Evaluating the Validity of Time-Dependent Expansion Models For Galactic Potential Using Simulated Galaxies



Assistant Professor

Project Summary


Understanding the structure of the Milky Way’s gravitational potential is crucial for predicting the positions and velocities of stars at different points in time. Currently, most researchers model the Milky Way potential using a time-independent parameterized model that makes assumptions about its symmetry and shape. However, this project attempts to evaluate the effectiveness of a different kind of model, which uses basis function expansion, as opposed to an analytical model, to represent the potential. Using a simulation of a Milky Way-like galaxy (where the density is known at all “snapshots” in time), expansion potential models were made for times throughout a period of approximately 3.8 billion years (Gyr). 

We integrate orbits for a population of stars in the model over the time interval and compare their physical properties (phase space positions, energy, etc.) to the true values from the present-day to evaluate the accuracy of this potential model relative to the full and computationally expensive simulation, which would be instructive for using similar models for the actual Milky Way. The results suggest that time-dependence is important to consider when modelling a potential over such a long period of time, even if the model potential does not work perfectly for the star particles chosen. They also suggest that an axisymmetric halo potential model is not accurate, at least for the simulated galaxy we observed.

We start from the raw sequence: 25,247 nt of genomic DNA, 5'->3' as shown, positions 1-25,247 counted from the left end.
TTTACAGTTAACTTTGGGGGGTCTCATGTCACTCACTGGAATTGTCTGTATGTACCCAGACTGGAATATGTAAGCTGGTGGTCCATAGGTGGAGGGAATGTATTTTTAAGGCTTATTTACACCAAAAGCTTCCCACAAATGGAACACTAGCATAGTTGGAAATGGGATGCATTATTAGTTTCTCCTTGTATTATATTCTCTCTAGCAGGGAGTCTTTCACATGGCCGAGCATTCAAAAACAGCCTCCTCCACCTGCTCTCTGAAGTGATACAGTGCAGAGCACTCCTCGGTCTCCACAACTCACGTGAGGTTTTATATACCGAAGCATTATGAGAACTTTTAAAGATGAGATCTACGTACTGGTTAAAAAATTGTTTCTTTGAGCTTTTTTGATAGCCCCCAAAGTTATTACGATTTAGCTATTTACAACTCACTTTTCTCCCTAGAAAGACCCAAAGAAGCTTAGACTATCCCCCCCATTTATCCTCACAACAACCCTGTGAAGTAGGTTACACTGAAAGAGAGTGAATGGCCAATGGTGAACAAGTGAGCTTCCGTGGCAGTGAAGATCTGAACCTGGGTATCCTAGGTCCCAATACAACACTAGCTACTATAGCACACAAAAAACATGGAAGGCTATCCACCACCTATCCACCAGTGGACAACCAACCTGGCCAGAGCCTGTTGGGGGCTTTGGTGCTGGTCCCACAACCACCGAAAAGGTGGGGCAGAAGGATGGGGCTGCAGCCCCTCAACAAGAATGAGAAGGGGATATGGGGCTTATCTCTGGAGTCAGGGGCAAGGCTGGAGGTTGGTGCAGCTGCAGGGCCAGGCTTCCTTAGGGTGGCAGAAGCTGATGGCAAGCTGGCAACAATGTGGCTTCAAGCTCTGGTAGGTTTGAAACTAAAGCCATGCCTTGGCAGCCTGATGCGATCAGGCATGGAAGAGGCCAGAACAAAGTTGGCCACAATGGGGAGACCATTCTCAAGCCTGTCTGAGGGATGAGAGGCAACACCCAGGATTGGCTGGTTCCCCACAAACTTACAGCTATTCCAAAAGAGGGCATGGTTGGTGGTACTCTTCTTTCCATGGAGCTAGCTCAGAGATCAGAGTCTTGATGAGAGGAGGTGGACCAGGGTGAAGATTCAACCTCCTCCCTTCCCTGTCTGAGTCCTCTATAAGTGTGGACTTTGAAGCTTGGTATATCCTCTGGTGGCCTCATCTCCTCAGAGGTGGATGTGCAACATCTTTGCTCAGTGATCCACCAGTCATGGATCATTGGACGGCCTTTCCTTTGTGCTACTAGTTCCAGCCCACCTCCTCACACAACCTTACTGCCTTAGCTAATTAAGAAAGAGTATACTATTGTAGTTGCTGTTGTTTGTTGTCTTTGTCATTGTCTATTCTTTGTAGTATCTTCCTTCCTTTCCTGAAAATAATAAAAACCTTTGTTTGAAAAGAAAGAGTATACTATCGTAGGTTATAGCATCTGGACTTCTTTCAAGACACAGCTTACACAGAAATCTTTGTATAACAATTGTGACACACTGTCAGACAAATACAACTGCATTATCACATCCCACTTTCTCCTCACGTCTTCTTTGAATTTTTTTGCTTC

The most important thing I learned from this experience was a better understanding of how many open questions there are in the field of astrophysics. Reading papers about current developments and discoveries helped me realize how dynamic the field is today. On a more tangible note, I learned a great deal about galactic dynamics and how to code in Python, which added to my educational experience with a depth that would be difficult to obtain from a course. Furthermore, it was interesting to see how the topics I learned in the classroom, particularly from my classical mechanics class, turned out being extremely important while researching these topics. It was enjoyable to see these previously abstract ideas being crucial in a tangible setting. Because I liked working on this project so much, I will continue working for Dr. Sanderson this fall as a research assistant.